If you’ve ever worked at a software company, you’ve heard somebody say this during a design session:
“Let’s not reinvent the wheel.”
As liberated and brash as we may seem these days, we are—now more than ever—fighting a creative culture of fear. There are alternative views, of course, but this is something that designers and developers are dealing with on a regular basis.
And it’s not just in tech. It can be seen in other design-focused industries as well. The movie industry is afraid to stray from branded, proven content. In the next 5 years, there are already 70 movies planned for major release that are either franchise installments or sequels—and that doesn’t even include all the films based on successful books.“We’re fighting a creative culture of fear.”
The publishing industry is afraid to explore too far outside the boundaries of beefy Klout scores and celebrity circles. Anything to drive clicks.
And we in the software industry often find ourselves struggling to break free of “conventions” and “standards” in the realms of UX design and front-end development. Interfaces are now crawling with informal standards that have quickly made their way from inventive to inevitable: hamburgers, swipes, likes, scrolls, and much, much more. Websites with repetitive themes fly off the shelves of places like Squarespace and WordPress. The draw? They’re easier to assemble than Ikea furniture.
And killer consumer apps now amass millions of users in the blink of an eye.
In our own design process we often get stuck asking ourselves, “How does
This is quickly followed by questions like “Well, what are users used to?” and “Can we use similar concepts for inspiration?” It’s a natural reflex. The force to create a unicorn is strong in all of us.
But while killer apps and Ikea-style websites do positively influence the masses, we should recognize that our natural instinct to want to replicate, use-for-inspiration, or follow the leader are reflexes. They’re good reflexes, but they’re reflexes nonetheless.
They’re questions that any smart product manager, UX designer, or developer would ask. But like any other impulse, we need to learn to control them. Reinventing the wheel is actually part of the gig. We need reinvention just as badly as we need conformity—arguably, even more.“We need reinvention just as badly as we need conformity.”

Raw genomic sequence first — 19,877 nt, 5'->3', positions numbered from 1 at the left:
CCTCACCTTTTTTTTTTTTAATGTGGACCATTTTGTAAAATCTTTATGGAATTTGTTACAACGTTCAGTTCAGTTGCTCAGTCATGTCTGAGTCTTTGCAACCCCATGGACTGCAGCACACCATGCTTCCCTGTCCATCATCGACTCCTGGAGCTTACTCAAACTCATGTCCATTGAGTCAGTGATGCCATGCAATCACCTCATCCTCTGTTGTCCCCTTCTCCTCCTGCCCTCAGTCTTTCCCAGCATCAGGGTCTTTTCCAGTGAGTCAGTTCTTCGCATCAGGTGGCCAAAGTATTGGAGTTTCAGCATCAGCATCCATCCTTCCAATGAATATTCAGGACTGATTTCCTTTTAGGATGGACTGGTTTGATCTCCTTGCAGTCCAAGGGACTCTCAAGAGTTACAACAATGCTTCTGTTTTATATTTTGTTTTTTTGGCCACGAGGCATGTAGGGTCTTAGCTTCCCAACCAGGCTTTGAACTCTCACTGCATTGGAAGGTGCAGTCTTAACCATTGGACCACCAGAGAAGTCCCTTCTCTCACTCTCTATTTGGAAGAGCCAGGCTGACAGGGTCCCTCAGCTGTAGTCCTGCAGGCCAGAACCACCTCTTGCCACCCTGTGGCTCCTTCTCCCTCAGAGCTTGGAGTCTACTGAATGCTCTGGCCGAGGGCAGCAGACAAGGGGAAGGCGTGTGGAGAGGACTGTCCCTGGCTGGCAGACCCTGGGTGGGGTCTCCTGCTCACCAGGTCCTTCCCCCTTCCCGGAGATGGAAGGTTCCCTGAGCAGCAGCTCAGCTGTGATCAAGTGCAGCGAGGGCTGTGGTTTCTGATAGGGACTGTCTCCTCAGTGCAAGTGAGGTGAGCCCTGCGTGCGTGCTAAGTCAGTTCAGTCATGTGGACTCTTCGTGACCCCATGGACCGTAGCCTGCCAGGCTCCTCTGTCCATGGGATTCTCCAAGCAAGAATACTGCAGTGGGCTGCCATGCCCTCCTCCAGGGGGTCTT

Somebody has to do it, so ask instead, “Why shouldn’t it be me?”
Because while we must always keep an eye on cost, efficiency, and expectations, there are dangers to standards. Here are a few elements of balance to keep in mind, despite pressures and predilections.
Familiarity vs. fit
Implementing familiarity allows users to feel as if they know it, but do they thrive with it in the context of what you’re building? Always jumping to the most common denominator tricks people into the wrong priority of consideration. It predisposes people to first ask, “How is this done?” instead of, “What’s the best way for our users to do this?”
Now that’s not to say that users will always know what’s best on a broader scale. They often don’t. But the shift in question changes the frame of mind that’s critical to creative thinking. Maybe a better horse isn’t the best way of getting from point A to B.
Take infinite scrolling, for example. Infinite scrolls are everywhere, from social media to ecommerce and even mom-and-pop blogs. Hundreds of thousands of people have decided that smart-loading vertical navigation is effectively the default navigation for users looking to receive information. Before this it was grid layouts.